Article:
It took me eight years to come full circle and return to the beginnings to my freelancing career. In 2014, instead of celebrating the 160th anniversary of my favourite composer at home by the loudspeakers, I decided to go to a performance of The Cunning Little Vixen in a production that originated in Prague and was brought to Brno for the Janáček Brno festival – the motto of which was “Happy Birthday Leoš!”. After more than two decades on the editorial board of Ruch Muzyczny I made my debut as a freelancer with a review of Ondřej Havelka’s production. Janáček’s oeuvre has always been at the top of my priorities as a reviewer. As it happened, however, I made it to the Brno biennial for the second time only now: partly because I was always at a loss as to what to choose from the festival’s rich offerings. I nearly gave up again, because this year the organisers exceeded themselves: the programme of the nineteen-day event included no fewer than thirty-six musical events, among them five opera performances, headed by the hosts’ production of From the House of the Dead combined with the Glagolitic Mass, directed by Jiří Heřman and conducted by Jakub Hrůša, the newly appointed successor to Antonio Pappano at London’s Royal Opera House; as well as non-operatic performances of the Orchestra of Welsh National Opera, conducted by its boss Tomáš Hanus, and of the Orchestre de la Suisse Romande with Tomáš Netopil. I decided to content myself with the last four days of the festival, not wanting to miss a rare opportunity to hear Erwin Schulhoff’s only opera Plameny in its entirety. For the next two years I will wonder how to see the most of the 2024 biennial, which will last over three weeks.
Janáček Brno is a fairly new venture, launched in 2008 with an overview of all stage works of its patron. With time music by other composers was added to Janáček’s oeuvre, making it possible to show his legacy in a broader context of the period. However, the main programme axis is still opera of the modernist era – which is what adds uniqueness to the event, appreciated by, for example, the jury of the International Opera Awards, who in 2018 presented Janáček Brno with an award for the best festival. I have written many times about how the Czechs love their national repertoire and know how to popularise it all over the world. When I was in Brno I saw once again that they also know how to appreciate the mastery of foreign performers, but – unlike my compatriots – do not feel that their own music requires persistent promotion by great stars from the West.
Věc Makropulos. Nicky Spence (Gregor) and Ángeles Blancas Gulín (Emilia Marty). Photo: Marek Olbrzymek
This is hardly surprising given that Czech conductors – well-versed in the idiom of Central and Eastern European music – head some of the best orchestras in the world. I had an opportunity to admire Tomáš Hanus shortly before the outbreak of the pandemic: in a brilliant interpretation of Smetana’s The Bartered Bride at the Bayerische Staatsoper, and soon after that at the helm of WNO in a stylish and disciplined approach to Prokofiev’s War and Peace. On the day of my arrival in Brno, which happened to coincide with the Czech Struggle for Freedom and Democracy Day, Hanus led the Welsh orchestra in a programme consisting of Britten’s Four Sea Interludes, Dvořák’s Biblical Songs, Wagner’s Prelude and Liebestod from Tristan und Isolde and Janáček’s Sinfonietta, which was highly appropriate in the circumstances. I had the impression that Hanus felt the least “at home” in Wagner’s music – played too smoothly, without an inner pulse and appropriate gradation of tension. On the other hand he was able to beautifully highlight the exuberant contrasts and shimmering nature of the textures in Britten’s Interludes and at the same time surprisingly emphatically stress the composer’s Mussorgsky inspirations (for example, in the swaying Allegro spiritoso). He provided a wonderful example of collaboration with the singer in Dvořák’s songs – Adam Plachetka’s velvety bass-baritone is often lost in the sumptuous acoustics of grand opera houses; in Hanus’ subtle interpretation the soloist impressed not only with the beauty of his voice and soft phrasing, but also with wisely delivered text, taken from the 16th-century Kralice Bible. But all this was nothing in comparison with the thrilling performance of the Sinfonietta, in which the fanfare – as Janáček would have it – was played by thirteen musicians of the Czech Armed Forces’ brass band. Unlike most symphony orchestra players, they did it without a single slip-up, which clearly suggests that Janáček knew what he was doing. The concert received a tumultuous and fully deserved standing ovation, which may have contributed to WNO’s even greater success in the performance of Věc Makropulos the following day.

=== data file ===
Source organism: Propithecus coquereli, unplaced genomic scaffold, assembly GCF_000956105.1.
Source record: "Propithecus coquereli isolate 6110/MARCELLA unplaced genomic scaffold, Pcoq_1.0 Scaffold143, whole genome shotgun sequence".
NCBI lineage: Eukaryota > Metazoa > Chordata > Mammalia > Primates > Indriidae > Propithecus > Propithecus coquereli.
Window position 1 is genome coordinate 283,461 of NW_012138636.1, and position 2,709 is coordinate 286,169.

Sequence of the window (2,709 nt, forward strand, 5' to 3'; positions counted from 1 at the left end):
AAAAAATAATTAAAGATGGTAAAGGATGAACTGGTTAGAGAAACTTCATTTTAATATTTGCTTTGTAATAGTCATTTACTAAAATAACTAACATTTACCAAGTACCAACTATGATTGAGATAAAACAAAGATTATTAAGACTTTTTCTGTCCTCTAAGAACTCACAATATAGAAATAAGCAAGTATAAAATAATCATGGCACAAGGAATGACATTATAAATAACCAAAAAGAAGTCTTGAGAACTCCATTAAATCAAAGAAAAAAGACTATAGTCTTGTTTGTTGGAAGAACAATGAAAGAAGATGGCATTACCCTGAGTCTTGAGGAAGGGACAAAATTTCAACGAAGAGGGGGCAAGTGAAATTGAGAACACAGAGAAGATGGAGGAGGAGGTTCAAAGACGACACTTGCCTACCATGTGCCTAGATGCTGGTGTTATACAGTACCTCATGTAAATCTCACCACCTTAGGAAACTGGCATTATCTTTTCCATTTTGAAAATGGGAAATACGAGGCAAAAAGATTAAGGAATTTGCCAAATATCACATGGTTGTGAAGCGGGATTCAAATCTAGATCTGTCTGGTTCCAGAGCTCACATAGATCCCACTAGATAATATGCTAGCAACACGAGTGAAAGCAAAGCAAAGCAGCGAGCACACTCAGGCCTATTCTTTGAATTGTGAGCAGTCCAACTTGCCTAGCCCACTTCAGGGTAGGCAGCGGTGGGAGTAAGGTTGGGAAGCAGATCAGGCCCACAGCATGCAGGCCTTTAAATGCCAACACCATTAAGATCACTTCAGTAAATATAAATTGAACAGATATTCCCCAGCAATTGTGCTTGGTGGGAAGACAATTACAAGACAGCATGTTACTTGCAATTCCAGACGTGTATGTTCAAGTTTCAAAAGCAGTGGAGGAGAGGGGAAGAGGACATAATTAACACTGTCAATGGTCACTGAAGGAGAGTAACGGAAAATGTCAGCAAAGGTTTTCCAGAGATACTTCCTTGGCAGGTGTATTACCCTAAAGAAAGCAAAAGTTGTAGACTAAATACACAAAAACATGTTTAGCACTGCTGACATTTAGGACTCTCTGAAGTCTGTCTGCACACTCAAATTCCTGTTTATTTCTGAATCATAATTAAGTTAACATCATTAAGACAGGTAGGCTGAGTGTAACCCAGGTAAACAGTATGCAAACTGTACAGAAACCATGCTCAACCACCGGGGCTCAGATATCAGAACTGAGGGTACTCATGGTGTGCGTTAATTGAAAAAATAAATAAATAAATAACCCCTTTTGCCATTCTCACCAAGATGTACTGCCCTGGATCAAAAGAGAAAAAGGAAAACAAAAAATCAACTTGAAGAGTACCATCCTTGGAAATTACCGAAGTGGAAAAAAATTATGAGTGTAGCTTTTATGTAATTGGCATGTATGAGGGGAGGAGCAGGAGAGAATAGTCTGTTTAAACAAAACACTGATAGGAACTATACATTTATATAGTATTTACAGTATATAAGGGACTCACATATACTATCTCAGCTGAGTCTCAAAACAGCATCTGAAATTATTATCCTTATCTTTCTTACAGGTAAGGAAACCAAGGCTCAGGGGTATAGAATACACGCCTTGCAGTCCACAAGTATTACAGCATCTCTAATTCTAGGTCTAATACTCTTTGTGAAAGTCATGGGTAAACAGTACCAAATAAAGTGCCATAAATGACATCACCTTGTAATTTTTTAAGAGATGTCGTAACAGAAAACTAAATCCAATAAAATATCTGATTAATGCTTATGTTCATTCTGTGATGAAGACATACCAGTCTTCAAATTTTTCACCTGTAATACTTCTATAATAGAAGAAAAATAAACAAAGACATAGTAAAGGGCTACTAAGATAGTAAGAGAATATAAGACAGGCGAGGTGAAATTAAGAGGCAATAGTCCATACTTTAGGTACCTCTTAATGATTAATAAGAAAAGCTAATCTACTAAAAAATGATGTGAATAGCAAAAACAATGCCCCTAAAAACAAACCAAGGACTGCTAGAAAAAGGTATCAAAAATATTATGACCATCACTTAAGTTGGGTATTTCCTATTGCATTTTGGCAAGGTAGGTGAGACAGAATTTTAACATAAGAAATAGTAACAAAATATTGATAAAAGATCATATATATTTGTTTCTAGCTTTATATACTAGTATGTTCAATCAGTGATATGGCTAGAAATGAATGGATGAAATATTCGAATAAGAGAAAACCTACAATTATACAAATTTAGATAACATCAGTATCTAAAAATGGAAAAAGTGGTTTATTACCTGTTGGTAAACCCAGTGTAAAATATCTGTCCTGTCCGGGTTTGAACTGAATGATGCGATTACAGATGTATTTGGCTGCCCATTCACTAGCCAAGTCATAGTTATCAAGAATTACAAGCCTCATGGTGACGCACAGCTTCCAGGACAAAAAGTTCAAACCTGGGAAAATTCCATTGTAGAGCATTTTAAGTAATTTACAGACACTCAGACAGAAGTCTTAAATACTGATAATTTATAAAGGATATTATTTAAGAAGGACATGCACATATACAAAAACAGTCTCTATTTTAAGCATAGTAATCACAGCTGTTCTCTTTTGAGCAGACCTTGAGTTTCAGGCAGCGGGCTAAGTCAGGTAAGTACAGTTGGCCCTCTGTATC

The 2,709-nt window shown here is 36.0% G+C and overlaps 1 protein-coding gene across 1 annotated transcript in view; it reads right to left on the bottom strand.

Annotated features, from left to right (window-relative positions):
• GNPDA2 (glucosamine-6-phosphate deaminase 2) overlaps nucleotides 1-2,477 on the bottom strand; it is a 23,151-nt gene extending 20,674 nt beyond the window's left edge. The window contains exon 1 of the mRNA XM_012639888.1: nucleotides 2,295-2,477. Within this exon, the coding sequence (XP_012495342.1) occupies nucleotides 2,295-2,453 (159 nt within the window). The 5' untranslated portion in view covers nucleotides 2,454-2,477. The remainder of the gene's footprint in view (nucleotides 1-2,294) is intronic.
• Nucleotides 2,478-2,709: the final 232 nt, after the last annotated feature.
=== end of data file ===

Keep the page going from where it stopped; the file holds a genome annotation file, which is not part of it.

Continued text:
To this day I shudder at the memory of the only staging of this masterpiece in Poland, presented exactly ten years ago at Teatr Wielki-Polish National Opera, when the spectators – lured by a misleading promise of a science-fiction comedy, accustomed to the image of a cheerful Czech over a pint of beer, and unfamiliar with both Janáček’s oeuvre and Karel Čapek’s bitter dystopia – began to leave the auditorium in droves already halfway through the performance. What must have also contributed to this was the inept playing of the orchestra under Gerd Schaller, who not only failed to control the various instrumental groups, but also to explain to the musicians what the score was about. Hanus didn’t have the slightest problem with this, probably also because he had been poring over the score for months together with Jonáš Hájek and Annette Thein, preparing a new edition for the Prague branch of the Bärenreiter publishing house. In addition, in their interpretation of Janáček’s operas British musicians equal and sometimes even surpass Czech performers. Among the members of the international cast of WNO’s Věc Makropulos the most pleasant surprise came from the Spanish soprano Ángeles Blancas Gulín in the role of Emilia Marty – a singer endowed with a small but very charming and exceedingly expressive voice, appropriately “old-fashioned” for this difficult part, and supported by excellent acting and a great feel for the character. When it comes to the rest of the cast, the most noteworthy performances came from Nicky Spence as Gregor, David Stout as Baron Prus and the ever-reliable Mark Le Brocq as Vítek, whose monologue explaining the intricacies of the libretto – during the interval between the first and second acts – won far more approval from the Czech audience than from the blasé spectators at the Cardiff premiere. Yet who knows, perhaps my most vivid memory of the production – in a pared-down, but very stylish staging by Olivia Fuchs (director), Nicola Turner (set and costume designer), Robbie Butler (lighting designer) and Sam Sharpless (video projections) – will be Alan Oke’s brilliant performance in the episodic role of Count Hauk-Šendorf. In any case, it has to be said that the creative team hit the nail on the head when it came to Čapek’s and Janáček’s message – this is one of the masterpieces of the modernist grotesque, which in the finale should force guffaws back down our throats and transform them into helpless sobs. The creators of the Welsh production fully succeeded in this.